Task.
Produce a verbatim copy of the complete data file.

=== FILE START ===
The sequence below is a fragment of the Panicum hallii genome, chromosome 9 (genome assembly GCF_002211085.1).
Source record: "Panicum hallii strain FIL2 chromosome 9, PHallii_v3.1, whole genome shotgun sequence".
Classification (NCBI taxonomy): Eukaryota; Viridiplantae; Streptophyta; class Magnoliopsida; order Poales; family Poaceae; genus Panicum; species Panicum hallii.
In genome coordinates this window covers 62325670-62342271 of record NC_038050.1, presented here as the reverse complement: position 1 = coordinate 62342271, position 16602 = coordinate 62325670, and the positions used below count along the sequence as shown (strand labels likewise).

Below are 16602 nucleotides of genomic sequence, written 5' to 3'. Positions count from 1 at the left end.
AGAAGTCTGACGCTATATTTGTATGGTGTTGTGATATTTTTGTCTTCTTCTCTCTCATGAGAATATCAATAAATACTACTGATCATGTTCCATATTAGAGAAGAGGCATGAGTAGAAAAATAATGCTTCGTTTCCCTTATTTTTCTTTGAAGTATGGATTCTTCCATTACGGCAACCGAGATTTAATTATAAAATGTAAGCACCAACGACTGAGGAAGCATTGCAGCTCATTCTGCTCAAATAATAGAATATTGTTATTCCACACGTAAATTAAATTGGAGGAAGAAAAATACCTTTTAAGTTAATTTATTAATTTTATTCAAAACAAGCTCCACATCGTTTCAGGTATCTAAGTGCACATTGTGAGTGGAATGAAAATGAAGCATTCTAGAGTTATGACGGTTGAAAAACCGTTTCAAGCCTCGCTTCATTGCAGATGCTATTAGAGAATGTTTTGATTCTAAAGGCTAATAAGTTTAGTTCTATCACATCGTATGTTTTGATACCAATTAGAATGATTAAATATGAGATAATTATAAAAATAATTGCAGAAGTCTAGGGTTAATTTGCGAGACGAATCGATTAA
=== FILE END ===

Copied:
The sequence below is a fragment of the Panicum hallii genome, chromosome 9 (genome assembly GCF_002211085.1).
Source record: "Panicum hallii strain FIL2 chromosome 9, PHallii_v3.1, whole genome shotgun sequence".
Classification (NCBI taxonomy): Eukaryota; Viridiplantae; Streptophyta; class Magnoliopsida; order Poales; family Poaceae; genus Panicum; species Panicum hallii.
In genome coordinates this window covers 62325670-62342271 of record NC_038050.1, presented here as the reverse complement: position 1 = coordinate 62342271, position 16602 = coordinate 62325670, and the positions used below count along the sequence as shown (strand labels likewise).

Below are 16602 nucleotides of genomic sequence, written 5' to 3'. Positions count from 1 at the left end.
AGAAGTCTGACGCTATATTTGTATGGTGTTGTGATATTTTTGTCTTCTTCTCTCTCATGAGAATATCAATAAATACTACTGATCATGTTCCATATTAGAGAAGAGGCATGAGTAGAAAAATAATGCTTCGTTTCCCTTATTTTTCTTTGAAGTATGGATTCTTCCATTACGGCAACCGAGATTTAATTATAAAATGTAAGCACCAACGACTGAGGAAGCATTGCAGCTCATTCTGCTCAAATAATAGAATATTGTTATTCCACACGTAAATTAAATTGGAGGAAGAAAAATACCTTTTAAGTTAATTTATTAATTTTATTCAAAACAAGCTCCACATCGTTTCAGGTATCTAAGTGCACATTGTGAGTGGAATGAAAATGAAGCATTCTAGAGTTATGACGGTTGAAAAACCGTTTCAAGCCTCGCTTCATTGCAGATGCTATTAGAGAATGTTTTGATTCTAAAGGCTAATAAGTTTAGTTCTATCACATCGTATGTTTTGATACCAATTAGAATGATTAAATATGAGATAATTATAAAAATAATTGCAGAAGTCTAGGGTTAATTTGCGAGACGAATCGATTAA